scanning electron microscope (SEM) (FEI QUANTA
200, Japan).
The surface area, total pore volume, and pore size
of GAC were determined by N2 adsorption using an
accelerated surface area and porosimetry (ASAP 2000,
Micromeritics, USA). Adsorbents were degassed at
350 ◦ C for 4 h, prior to the adsorption experiments.
The Brunauer, Emmett and Teller (BET) surface area
was determined by applying the BET equation to the
adsorption data. The pore size was obtained using the
Barrett-Joiner-Halenda (BJH) method.
Characterization of GAC
Analysis of microorganisms released from the
integrated bioreactor
Microorganisms in air stream were captured using a
six-stage impacting airborne microorganisms sampler
(Kangjie FA-1, Liaoyang, China). There are six Petri
dishes containing suitable growth medium, kept under
sieves of different pore sizes. Each has 400 pores.
The circular orifice at the top sucks air at a flow rate
of 28.3 l/min, passing through the sieve arranged in
decreasing order of pore size. Large particles (>7 µm
aerodynamic diameter) impact on the first stage and
smaller particles follow until accelerated sufficiently to
(a)
(b)
RESULTS AND DISCUSSIONS
The morphology of GAC was examined using SEM and
is presented in Fig. 2. GAC exhibited a rough surface.
Various sizes of pores could be observed on the surface
or inside the particle. The GAC could give surface area,
pore volume, and pore size of 340.2 m2 /g, 0.289 cm3 /g
and 16.68 Å, respectively. The porous structure would
favor o-xylene adsorption.
o-Xylene adsorption on GAC
A glass tube of 0.8 cm diameter and 10 cm length was
packed with GAC. A measure of 2.0 g GAC was used as
adsorbent in the adsorption tests. A stream with varying
concentrations of o-xylene was passed through the tube
continuously.
Dynamic adsorption at different contact time
Adsorption of o-xylene on GAC was tested to evaluate the adsorption capacity of the GAC. The effect of
contact time on the amount of o-xylene adsorption on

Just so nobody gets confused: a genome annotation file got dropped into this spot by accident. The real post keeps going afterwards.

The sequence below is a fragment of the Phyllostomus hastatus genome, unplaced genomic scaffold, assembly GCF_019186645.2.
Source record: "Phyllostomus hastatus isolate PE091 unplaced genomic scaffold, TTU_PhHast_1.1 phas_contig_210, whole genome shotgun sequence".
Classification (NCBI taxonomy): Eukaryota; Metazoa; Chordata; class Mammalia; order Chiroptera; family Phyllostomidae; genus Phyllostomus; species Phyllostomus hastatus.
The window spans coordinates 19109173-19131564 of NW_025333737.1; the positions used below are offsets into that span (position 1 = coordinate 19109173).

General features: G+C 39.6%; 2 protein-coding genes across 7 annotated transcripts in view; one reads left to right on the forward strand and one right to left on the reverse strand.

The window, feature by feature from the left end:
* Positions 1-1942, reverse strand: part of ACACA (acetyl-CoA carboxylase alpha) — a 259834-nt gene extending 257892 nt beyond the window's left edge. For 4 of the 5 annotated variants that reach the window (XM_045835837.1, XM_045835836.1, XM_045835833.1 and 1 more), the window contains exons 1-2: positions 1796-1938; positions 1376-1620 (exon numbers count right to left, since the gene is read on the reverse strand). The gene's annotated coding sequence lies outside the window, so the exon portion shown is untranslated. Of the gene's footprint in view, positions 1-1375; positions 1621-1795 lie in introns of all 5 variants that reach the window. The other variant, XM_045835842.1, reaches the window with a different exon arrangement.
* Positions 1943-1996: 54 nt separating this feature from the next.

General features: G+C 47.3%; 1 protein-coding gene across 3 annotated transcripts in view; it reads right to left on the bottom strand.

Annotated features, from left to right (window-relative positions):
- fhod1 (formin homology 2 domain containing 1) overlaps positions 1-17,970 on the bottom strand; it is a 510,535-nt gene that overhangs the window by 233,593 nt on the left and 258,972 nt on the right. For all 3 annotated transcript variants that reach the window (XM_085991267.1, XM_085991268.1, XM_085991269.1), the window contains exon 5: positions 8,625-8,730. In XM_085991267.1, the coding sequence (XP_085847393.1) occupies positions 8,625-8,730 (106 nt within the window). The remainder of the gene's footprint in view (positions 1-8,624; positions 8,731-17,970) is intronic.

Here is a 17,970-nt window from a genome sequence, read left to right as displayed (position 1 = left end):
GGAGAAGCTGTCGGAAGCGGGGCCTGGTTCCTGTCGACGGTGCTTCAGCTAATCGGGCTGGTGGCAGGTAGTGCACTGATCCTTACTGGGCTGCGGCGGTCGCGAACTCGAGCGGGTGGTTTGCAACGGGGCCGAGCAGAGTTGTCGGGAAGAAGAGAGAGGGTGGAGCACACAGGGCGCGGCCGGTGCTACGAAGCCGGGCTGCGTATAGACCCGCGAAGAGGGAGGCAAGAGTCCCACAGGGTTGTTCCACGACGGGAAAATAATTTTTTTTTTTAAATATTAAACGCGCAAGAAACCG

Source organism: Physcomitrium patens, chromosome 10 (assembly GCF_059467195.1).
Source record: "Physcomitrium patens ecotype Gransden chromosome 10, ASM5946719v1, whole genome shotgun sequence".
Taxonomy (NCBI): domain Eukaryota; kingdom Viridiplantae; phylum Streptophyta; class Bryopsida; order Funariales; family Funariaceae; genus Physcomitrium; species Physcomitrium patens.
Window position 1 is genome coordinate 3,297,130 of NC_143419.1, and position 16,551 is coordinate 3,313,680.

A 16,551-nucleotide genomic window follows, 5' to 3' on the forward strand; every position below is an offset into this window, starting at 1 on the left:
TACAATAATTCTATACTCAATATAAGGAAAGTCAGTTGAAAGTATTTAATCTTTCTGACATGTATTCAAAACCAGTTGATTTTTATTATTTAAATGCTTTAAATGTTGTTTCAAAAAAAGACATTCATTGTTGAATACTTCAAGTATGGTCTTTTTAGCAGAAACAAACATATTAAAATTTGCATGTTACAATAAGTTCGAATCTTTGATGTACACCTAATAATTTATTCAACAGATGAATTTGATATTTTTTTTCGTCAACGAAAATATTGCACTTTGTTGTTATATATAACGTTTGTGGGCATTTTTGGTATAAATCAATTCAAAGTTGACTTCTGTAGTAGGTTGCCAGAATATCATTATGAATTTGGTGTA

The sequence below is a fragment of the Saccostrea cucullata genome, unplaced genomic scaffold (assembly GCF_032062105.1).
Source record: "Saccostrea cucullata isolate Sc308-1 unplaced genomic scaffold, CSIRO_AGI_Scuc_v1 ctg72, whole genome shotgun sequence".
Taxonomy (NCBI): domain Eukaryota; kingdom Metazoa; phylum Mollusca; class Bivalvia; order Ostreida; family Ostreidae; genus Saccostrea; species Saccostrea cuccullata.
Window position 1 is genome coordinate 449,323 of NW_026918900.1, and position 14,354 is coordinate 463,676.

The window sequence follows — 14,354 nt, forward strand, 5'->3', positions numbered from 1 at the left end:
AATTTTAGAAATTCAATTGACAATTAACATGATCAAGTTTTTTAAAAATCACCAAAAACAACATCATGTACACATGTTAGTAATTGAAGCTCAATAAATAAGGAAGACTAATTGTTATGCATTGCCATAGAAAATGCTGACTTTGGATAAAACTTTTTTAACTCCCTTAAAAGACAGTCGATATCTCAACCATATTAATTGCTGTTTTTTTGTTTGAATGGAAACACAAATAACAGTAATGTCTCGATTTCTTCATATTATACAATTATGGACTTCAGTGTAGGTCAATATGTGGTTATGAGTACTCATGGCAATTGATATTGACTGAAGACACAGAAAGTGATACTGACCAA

GAC is shown in Fig. 3. As shown, the uptake of oxylene increased rapidly in the beginning, leveled off
gradually, and approached equilibrium. The adsorption
of o-xylene on GAC was 206.6 mg/g and would reach
(c)
Figure 2. SEM of GAC (a) ×50, (b) ×500, (c) ×4000.
 2008 Curtin University of Technology and John Wiley & Sons, Ltd.
Asia-Pac. J. Chem. Eng. 2008; 3: 489–496
DOI: 10.1002/apj
491
L. LI ET AL.
Asia-Pacific Journal of Chemical Engineering
necessary to identify the types of adsorption mechanism
in a given system. The adsorption isotherm of o-xylene
on GAC at 25 ◦ C is shown in Fig. 5.
Two adsorption isotherms, the Langmuir and Freundlich models, had been used for the fitting of the
experimental data. For solid–gas system, these two
models were listed in following equations[22] :
240
Amount Absorbed (mg/g)
210
180
150
120
90
Qc = α Qe Cin /(1 + αCin )
Langmuir:
60
Freundlich: Qc = kf (Cin )n
30
0
0
20
40
60
80
100
120
140
160
Time (min)
Figure 3. Dynamic adsorption of o-xylene on GAC.
equilibrium at around 120 min with an inlet concentration of 1367.5 mg/m3 and a flow rate of 30 ml/min.
Effect of flow rate
The effects of flow rate on adsorption performance
were investigated at room temperature. The o-xylene
concentration in inlet gases was 2285 mg/m3 . The
results obtained at three different flow rates were
shown in Fig. 4. The GAC exhibited varying adsorption
behavior at different flow rates. The adsorption on
GAC reached equilibrium very quickly at approximately
65 min when the flow rate was 45 ml/min. When the
flow rate was 30 ml/min, it took 90 min to reach
equilibrium while it took a longer time of about 200 min
to reach equilibrium at the flow rate of 15 ml/min. As
the flow rate was increased, mass transfer zone was